Facts About Santa Anas
- Yes there is a marching band called The Santa Ana Winds
- Yes, Raymond Chandler wrote this about the winds in "Red Wind": "those hot dry [winds] that come down through the mountain passes and curl your hair and make your nerves jump and your skin itch. On nights like that every booze party ends in a fight. Meek little wives feel the edge of the carving knife and study their husbands' necks. Anything can happen."
- Yes Joan Didion wrote this about the conditions:
"There is something uneasy in the Los Angeles air this afternoon, some unnatural stillness, some tension. What it means is that tonight a Santa Ana will begin to blow, a hot wind from the northeast whining down through the Cajon and San Gorgonio Passes, blowing up sand storms out along Route 66, drying the hills and the nerves to flash point. For a few days now we will see smoke back in the canyons, and hear sirens in the night. I have neither heard nor read that a Santa Ana is due, but I know it, and almost everyone I have seen today knows it too. We know it because we feel it. The baby frets. The maid sulks. I rekindle a waning argument with the telephone company, then cut my losses and lie down, given over to whatever it is in the air. To live with the Santa Ana is to accept, consciously or unconsciously, a deeply mechanistic view of human behavior."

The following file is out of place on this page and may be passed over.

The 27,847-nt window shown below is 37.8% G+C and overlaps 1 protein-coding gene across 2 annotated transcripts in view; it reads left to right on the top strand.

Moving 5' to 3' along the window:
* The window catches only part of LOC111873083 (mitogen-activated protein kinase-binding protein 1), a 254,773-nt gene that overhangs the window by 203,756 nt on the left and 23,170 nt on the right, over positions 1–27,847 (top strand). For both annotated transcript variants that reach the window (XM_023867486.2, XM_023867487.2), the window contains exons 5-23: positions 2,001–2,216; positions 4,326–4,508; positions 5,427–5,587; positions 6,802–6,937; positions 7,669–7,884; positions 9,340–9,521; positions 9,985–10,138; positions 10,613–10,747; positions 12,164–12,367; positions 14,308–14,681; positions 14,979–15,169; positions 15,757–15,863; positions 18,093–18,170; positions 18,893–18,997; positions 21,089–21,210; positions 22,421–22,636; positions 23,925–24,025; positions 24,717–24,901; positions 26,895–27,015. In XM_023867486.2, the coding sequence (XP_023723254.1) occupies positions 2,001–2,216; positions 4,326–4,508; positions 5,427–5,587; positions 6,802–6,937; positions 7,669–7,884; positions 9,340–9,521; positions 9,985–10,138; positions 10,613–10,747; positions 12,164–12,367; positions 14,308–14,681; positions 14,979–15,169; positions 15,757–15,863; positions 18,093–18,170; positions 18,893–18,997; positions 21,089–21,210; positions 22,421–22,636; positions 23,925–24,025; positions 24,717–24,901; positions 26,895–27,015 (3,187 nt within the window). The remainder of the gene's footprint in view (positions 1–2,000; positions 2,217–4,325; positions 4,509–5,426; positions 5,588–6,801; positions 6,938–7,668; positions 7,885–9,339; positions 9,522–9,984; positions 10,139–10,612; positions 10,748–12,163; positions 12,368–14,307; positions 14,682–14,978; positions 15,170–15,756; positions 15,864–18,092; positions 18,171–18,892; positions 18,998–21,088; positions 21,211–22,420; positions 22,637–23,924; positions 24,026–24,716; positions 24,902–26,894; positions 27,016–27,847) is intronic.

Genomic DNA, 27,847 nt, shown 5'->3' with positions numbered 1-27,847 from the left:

- No, the Santa Anas don't start off as warm winds, but cold ones, that get pushed through the desert:
"the Santa Anas develop when the desert is cold, and are thus most common during the cool season stretching from October through March. High pressure builds over the Great Basin (e.g., Nevada) and the cold air there begins to sink. However, this air is forced downslope which compresses and warms it at a rate of about 10C per kilometer (29F per mile) of descent. As its temperature rises, the relative humidity drops; the air starts out dry and winds up at sea level much drier still. The air picks up speed as it is channeled through passes and canyons."
photo by jimw via flickr